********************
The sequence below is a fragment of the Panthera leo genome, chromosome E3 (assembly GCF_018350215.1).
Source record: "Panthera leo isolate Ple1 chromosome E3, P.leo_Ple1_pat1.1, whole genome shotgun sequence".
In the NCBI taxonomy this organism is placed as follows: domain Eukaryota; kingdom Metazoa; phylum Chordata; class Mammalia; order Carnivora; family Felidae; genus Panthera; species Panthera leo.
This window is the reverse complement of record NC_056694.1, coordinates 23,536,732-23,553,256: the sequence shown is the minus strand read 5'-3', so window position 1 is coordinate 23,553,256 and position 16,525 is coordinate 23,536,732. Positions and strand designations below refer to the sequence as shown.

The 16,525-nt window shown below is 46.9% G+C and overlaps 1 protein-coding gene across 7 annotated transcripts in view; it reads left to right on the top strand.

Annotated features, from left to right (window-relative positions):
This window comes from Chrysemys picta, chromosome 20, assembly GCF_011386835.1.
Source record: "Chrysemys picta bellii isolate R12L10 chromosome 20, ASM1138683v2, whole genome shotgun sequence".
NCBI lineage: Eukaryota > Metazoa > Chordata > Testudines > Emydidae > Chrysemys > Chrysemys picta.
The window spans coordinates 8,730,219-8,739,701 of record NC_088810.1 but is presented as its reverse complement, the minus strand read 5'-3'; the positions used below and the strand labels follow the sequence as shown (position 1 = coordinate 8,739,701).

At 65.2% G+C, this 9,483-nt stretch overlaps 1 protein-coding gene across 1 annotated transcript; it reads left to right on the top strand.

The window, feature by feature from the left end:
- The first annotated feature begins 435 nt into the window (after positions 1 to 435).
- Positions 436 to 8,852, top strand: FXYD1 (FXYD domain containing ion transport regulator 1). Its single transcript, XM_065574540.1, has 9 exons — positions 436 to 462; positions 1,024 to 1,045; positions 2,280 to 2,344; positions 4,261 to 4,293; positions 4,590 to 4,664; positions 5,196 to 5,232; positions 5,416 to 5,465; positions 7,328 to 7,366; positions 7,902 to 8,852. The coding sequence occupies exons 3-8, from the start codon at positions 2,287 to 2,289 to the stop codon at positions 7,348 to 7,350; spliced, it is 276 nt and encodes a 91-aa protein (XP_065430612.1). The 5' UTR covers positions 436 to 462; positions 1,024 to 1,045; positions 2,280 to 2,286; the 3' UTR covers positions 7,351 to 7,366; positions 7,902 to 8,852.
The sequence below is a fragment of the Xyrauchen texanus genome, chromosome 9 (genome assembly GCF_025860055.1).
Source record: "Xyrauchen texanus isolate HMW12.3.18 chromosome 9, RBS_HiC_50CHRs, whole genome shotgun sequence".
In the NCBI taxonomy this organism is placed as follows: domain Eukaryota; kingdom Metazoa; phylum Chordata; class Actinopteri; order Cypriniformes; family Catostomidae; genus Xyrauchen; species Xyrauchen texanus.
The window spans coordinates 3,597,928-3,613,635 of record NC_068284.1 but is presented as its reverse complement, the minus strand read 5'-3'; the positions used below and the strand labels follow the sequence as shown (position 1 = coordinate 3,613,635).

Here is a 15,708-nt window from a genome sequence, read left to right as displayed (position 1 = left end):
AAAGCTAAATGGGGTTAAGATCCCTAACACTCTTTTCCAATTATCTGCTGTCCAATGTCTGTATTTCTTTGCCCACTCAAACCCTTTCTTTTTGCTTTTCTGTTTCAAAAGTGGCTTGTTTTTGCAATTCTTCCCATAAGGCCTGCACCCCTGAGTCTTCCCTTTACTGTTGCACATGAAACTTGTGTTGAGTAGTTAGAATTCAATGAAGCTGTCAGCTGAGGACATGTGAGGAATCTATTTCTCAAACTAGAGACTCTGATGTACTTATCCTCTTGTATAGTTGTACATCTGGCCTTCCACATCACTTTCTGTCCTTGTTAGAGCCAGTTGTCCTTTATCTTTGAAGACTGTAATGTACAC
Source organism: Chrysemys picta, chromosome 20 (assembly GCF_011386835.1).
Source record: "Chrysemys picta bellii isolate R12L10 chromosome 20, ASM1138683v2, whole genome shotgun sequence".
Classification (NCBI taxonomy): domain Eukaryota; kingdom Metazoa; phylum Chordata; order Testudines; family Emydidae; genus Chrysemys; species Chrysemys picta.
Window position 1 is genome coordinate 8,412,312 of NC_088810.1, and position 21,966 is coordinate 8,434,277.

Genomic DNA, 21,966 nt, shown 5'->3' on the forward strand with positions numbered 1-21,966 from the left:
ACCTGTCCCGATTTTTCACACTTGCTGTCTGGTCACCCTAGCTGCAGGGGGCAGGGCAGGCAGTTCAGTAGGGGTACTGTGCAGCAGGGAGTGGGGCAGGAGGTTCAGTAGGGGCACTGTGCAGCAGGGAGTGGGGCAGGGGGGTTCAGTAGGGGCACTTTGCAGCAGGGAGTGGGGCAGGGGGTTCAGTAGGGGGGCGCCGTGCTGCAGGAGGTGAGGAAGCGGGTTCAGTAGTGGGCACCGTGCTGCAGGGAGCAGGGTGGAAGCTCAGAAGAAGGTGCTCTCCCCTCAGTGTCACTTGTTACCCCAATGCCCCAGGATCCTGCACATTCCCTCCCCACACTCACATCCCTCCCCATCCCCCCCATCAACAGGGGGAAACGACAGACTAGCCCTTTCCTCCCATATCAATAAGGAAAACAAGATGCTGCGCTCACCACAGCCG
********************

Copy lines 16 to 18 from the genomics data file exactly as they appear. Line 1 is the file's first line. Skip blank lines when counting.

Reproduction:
Source record: "Xyrauchen texanus isolate HMW12.3.18 chromosome 9, RBS_HiC_50CHRs, whole genome shotgun sequence".
In the NCBI taxonomy this organism is placed as follows: domain Eukaryota; kingdom Metazoa; phylum Chordata; class Actinopteri; order Cypriniformes; family Catostomidae; genus Xyrauchen; species Xyrauchen texanus.
The window spans coordinates 3,597,928-3,613,635 of record NC_068284.1 but is presented as its reverse complement, the minus strand read 5'-3'; the positions used below and the strand labels follow the sequence as shown (position 1 = coordinate 3,613,635).